Annotation Interface SideEffectFree
Only the visible side effects are important. The method is allowed to cache the answer to a computationally expensive query, for instance. It is also allowed to modify newly-created objects, and a constructor is side-effect-free if it does not modify any objects that existed before it was called.
This annotation is important to pluggable type-checking because if some fact about an object
is known before a call to such a method, then the fact is still known afterwards, even if the
fact is about some non-final field. When any non-
@SideEffectFree method is called, then a
pluggable type-checker must assume that any field of any accessible object might have been
modified, which annuls the effect of flow-sensitive type refinement and prevents the pluggable
type-checker from making conclusions that are obvious to a programmer.
Analysis: The Checker Framework performs a conservative analysis to verify a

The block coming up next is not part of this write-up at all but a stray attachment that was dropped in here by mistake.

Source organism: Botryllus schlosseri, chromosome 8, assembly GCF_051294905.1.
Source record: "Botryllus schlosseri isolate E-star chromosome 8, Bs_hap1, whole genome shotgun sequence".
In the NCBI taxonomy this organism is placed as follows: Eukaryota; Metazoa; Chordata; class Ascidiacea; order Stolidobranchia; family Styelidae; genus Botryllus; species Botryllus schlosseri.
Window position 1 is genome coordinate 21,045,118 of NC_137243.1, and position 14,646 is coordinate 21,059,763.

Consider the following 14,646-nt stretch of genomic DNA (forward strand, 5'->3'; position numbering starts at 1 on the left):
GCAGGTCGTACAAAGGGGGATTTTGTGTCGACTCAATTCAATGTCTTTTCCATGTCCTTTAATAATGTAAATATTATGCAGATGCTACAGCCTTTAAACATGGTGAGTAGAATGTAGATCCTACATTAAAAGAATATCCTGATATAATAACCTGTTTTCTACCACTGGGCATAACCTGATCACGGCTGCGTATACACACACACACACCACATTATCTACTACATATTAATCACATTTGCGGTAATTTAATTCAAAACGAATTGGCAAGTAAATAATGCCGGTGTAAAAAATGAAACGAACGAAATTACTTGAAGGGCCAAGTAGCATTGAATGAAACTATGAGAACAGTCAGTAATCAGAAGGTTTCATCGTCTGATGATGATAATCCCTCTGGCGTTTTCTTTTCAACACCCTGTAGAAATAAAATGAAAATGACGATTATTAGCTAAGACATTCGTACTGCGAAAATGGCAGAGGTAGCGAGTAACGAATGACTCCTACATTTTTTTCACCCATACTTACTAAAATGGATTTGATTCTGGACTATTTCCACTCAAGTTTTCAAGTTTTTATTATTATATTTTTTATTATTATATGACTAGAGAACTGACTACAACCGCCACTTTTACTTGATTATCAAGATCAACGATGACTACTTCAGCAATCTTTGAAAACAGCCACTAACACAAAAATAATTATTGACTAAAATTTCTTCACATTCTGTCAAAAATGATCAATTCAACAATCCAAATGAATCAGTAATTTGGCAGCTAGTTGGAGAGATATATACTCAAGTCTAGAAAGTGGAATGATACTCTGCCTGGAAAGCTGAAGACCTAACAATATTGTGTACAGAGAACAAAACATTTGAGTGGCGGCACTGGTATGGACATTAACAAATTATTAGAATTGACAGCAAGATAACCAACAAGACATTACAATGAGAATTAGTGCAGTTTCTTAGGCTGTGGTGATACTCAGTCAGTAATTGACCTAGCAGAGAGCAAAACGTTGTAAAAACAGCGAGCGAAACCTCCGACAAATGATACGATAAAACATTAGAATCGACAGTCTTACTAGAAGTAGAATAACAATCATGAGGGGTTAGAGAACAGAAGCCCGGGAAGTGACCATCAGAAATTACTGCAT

@SideEffectFree annotation. The Checker Framework issues a warning if the method uses any
of the following Java constructs:
- Assignment to any expression, except for local variables and method parameters.
(Note that storing into an array element, such a
a[i] = x, is not an assignment to a variable and is therefore forbidden.)
- A method invocation of a method that is not
- Construction of a new object where the constructor is not
In fact, the rules are so conservative that checking is currently disabled by default, but can
be enabled via the
-AcheckPurityAnnotations command-line option.
This annotation is inherited by subtypes, just as if it were meta-annotated with
- See the Checker Framework Manual:
- Side effects, determinism, purity, and